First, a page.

Assassination Redux

Author: Gary Hart

In 1975, the Director of the CIA testified before a secret hearing of the Senate Select Committee to Investigate the U.S. Intelligence Community that there had been assassination plots against as many as six foreign leaders in recent years, several against the Cuban leader Fidel Castro.  I am now one of only a few surviving members of that Committee.

This became something of a turning point in U.S. foreign, military, and security policies at the height of the Cold War.  To say this revelation “shocked the conscience of the nation” is probably an overstatement.  But it did bring even the most hawkish Cold Warriors up short, and after discussion and deliberation, a popular consensus formed, reflected in the Congress itself, that assassinations aimed at foreign leaders violated unwritten moral codes defining American itself and serve no useful purpose in disabling communism or any other undemocratic ideology.

Legislation outlawing government sponsored assassinations, though introduced, never achieved passage into law.  But President Gerald Ford issued an executive decree forbidding our Government from resorting to its use.

Years passed, then came 9/11 and shortly thereafter a “war on terrorism”.  New language is normally used to circumvent established policy.  So, assassination became “targeted killings” under both Presidents W. Bush and Barack Obama.  They became ubiquitous and were often justified as saving lives.  By targeting leading terrorists with 50 caliber long-range rifles and, more recently, sophisticated drones with air to ground missiles, collateral damage to innocent civilians in the area was limited in ways conventional bombs would not.

On complex issues of this sort, there is a scale of extreme pragmatism on one end and extreme moralism on the other.  Knock out bad guys every chance you get versus assassination by any other name is still contrary to American values.

Now, let’s complicate things even further by layering on a heavy coat of politics.  It requires no genius to understand a president under impeachment might be tempted to look for dramatic ways to change the channel or at least move the impeachment debate off the front page.

We will never know the answer to what evil lurks in the hearts of men, particularly when the drone strike kills a leading military figure proclaimed to be planning near term strikes against American targets.  What intelligence resources might be compromised by providing evidence of this?, reasonable people might ask.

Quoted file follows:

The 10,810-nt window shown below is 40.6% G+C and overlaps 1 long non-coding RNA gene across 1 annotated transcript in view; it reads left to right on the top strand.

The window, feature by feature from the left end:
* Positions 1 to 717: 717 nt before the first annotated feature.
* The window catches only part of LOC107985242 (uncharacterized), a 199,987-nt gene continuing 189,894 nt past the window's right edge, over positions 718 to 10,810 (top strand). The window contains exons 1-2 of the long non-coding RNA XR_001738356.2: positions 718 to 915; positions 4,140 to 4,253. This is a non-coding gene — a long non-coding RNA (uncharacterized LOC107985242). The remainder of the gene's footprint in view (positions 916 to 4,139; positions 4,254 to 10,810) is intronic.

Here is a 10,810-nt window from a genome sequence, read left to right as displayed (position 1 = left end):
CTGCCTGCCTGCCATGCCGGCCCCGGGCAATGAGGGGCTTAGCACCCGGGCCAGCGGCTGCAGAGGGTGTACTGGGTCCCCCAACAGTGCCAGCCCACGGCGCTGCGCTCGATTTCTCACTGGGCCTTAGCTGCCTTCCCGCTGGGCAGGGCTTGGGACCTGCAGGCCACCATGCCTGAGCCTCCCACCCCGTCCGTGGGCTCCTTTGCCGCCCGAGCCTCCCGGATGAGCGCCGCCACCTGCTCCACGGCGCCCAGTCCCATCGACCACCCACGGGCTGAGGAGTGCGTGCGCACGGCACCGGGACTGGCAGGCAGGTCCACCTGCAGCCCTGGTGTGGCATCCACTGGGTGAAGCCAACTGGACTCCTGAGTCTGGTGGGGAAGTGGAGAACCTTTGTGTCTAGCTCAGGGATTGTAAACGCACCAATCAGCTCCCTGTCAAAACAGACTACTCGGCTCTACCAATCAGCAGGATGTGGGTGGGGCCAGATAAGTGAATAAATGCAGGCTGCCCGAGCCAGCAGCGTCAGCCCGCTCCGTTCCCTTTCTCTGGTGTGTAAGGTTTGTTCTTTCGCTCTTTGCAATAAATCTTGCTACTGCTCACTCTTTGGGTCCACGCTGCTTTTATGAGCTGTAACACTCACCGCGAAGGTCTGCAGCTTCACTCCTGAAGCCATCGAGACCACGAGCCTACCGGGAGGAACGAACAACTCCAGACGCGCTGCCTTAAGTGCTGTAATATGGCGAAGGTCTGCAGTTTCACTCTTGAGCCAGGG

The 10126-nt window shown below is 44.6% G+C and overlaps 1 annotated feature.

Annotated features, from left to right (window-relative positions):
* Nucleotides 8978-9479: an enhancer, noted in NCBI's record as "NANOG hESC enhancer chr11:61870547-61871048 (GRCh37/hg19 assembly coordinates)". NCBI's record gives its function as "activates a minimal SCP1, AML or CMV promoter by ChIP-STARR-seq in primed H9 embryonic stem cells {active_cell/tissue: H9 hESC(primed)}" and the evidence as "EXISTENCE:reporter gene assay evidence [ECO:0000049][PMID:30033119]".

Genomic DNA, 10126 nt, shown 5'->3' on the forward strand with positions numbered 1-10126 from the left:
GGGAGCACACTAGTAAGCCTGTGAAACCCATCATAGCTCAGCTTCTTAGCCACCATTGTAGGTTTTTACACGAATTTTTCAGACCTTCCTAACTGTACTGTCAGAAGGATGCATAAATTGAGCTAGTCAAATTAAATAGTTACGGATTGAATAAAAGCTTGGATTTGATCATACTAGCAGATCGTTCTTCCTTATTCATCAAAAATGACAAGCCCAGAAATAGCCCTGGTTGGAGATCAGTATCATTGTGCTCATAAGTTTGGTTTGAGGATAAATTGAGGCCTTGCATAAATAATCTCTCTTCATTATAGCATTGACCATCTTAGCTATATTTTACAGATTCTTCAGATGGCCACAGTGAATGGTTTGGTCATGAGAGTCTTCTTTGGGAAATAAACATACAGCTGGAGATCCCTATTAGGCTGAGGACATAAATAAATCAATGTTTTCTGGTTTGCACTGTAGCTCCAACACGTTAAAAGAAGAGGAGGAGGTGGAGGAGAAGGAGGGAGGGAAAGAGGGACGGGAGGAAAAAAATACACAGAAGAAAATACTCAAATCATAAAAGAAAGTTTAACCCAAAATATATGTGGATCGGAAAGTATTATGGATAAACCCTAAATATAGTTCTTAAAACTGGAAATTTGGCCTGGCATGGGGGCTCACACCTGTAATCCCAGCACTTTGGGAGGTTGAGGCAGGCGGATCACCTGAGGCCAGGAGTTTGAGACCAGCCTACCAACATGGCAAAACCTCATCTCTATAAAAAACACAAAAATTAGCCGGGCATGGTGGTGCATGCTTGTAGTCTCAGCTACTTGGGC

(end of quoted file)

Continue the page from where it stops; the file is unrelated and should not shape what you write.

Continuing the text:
There is abundant evidence that a practice used once soon becomes standard.  We did it once, why can’t we do it again…and again?  Or, President T did it; why can’t President B?  The extraordinary thus becomes ordinary.

Is there something deep in the American character that calls us to higher behavior?  That is worth discussing…at length.  But alongside that discussion is the practical one.  Was this Iranian general unique in the sense he cannot be replaced?  Highly unlikely.  Then, except for some Fox News chest-pounding, what has been achieved?  A demonstration that this president is tough.  So what?  George W. Bush was tough, and we lost 3000 Americans on his watch.

In so doing, traditional military thinking, founded on the human instinct for survival, went out the window.  Take away the survival instinct, and a person is capable of almost any act of destruction.

As cited before, the ancient Native American challenge: Accept your death, and become dangerous.

If the incumbent president has thrown the Ford doctrine out the window, we are back in the assassination business, even if we clean it up a bit by “targeted killing” window dressing.

It is thus for the few remaining statesmen and women to convene serious discussions about its effectiveness, its political, as well as military, implications, its poisoning of traditional diplomacy (though those in leadership disdain it), its achievement of any meaningful objective.

If American is back in the assassination business, someone needs to be honest about it.  In the case of an aging veteran of the previous assassination era, I am ready to testify it isn’t worth it.

 

9 Responses to “Assassination Redux”

  1. Elizabeth Miller Says:

    President B? My, that has a lovely ring to it. 🙂

    I, for one, would trust President B with my life. The intel community? Only extremely cautiously – with regard to assassinations, anyway. The Kennedy assassination(s) isn’t quite out of my system yet, after all.

    Speaking of which, a standard policy of assassination can come back to bite you (generic you, of course) in the ass.